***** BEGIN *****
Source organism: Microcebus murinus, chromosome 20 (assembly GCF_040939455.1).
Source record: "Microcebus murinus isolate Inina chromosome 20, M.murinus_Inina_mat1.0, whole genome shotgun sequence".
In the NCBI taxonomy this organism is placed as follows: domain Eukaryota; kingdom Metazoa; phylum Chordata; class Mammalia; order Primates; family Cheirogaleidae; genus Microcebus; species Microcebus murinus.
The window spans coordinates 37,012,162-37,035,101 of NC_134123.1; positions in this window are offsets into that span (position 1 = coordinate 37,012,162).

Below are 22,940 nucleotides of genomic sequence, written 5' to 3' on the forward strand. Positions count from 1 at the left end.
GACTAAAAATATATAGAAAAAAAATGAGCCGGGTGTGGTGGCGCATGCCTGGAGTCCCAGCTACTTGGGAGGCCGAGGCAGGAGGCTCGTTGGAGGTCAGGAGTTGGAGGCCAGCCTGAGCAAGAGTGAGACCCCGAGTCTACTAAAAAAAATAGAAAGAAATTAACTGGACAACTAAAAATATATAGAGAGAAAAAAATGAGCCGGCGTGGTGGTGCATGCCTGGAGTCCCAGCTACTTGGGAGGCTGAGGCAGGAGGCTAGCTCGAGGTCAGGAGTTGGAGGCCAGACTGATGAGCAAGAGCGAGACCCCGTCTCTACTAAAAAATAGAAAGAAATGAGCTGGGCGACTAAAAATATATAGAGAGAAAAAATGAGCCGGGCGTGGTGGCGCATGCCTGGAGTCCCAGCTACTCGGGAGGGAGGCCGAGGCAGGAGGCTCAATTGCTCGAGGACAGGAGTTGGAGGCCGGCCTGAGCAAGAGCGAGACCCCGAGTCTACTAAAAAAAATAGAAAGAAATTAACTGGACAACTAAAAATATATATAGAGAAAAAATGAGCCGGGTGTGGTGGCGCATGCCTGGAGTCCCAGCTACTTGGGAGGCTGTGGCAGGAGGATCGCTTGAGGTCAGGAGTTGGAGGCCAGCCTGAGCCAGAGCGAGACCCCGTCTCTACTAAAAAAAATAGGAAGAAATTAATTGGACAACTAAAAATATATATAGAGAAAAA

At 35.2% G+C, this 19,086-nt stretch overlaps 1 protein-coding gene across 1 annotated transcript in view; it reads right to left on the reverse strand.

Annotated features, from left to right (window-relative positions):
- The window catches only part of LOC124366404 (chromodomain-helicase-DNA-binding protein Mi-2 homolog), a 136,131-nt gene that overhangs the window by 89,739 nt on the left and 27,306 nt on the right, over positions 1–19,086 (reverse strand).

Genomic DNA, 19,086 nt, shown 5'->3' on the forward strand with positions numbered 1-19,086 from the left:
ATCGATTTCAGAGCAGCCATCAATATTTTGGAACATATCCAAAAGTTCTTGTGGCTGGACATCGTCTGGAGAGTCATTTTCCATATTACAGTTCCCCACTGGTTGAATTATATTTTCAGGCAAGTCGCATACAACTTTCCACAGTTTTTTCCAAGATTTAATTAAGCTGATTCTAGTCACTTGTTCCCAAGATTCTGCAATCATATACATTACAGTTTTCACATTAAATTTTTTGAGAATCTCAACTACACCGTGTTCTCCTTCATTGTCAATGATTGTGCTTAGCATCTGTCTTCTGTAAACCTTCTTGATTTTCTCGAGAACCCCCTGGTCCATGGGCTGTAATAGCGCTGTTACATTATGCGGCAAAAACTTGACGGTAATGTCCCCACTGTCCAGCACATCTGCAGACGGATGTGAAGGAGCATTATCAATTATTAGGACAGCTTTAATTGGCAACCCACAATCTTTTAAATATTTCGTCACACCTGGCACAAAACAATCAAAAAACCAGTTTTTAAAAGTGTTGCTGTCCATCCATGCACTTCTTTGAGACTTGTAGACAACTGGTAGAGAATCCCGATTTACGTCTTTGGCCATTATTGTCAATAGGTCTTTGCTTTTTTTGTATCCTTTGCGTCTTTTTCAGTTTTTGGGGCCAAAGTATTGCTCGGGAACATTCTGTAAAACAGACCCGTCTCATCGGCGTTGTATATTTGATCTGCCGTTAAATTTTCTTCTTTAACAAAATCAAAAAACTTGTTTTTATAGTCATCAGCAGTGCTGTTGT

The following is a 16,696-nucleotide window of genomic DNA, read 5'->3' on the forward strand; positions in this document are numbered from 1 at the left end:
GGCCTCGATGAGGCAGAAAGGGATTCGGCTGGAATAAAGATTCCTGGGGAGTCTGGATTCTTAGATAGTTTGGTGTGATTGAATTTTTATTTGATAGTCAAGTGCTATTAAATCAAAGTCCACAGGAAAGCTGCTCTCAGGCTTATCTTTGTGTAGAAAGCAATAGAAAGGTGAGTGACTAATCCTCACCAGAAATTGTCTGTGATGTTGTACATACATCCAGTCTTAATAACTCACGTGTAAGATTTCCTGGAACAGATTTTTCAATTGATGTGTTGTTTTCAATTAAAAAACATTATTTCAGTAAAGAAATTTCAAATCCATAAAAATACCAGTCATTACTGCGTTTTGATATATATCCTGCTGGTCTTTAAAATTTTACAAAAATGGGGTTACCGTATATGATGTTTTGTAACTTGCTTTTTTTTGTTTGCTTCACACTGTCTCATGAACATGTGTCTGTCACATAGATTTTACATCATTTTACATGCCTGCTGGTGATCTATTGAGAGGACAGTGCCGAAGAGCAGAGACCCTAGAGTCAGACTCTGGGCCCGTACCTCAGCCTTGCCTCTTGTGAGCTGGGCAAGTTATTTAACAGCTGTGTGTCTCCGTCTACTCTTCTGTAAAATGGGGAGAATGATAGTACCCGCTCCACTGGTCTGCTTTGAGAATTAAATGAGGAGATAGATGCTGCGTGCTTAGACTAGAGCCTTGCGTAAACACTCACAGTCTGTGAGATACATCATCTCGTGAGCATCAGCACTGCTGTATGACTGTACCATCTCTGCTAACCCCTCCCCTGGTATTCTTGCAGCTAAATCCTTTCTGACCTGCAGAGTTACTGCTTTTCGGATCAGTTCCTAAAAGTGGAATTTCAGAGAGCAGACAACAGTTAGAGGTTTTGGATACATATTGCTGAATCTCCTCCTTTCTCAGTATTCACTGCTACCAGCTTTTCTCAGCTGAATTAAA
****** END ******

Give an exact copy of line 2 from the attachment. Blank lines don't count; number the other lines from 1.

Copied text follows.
Source record: "Microcebus murinus isolate Inina chromosome 20, M.murinus_Inina_mat1.0, whole genome shotgun sequence".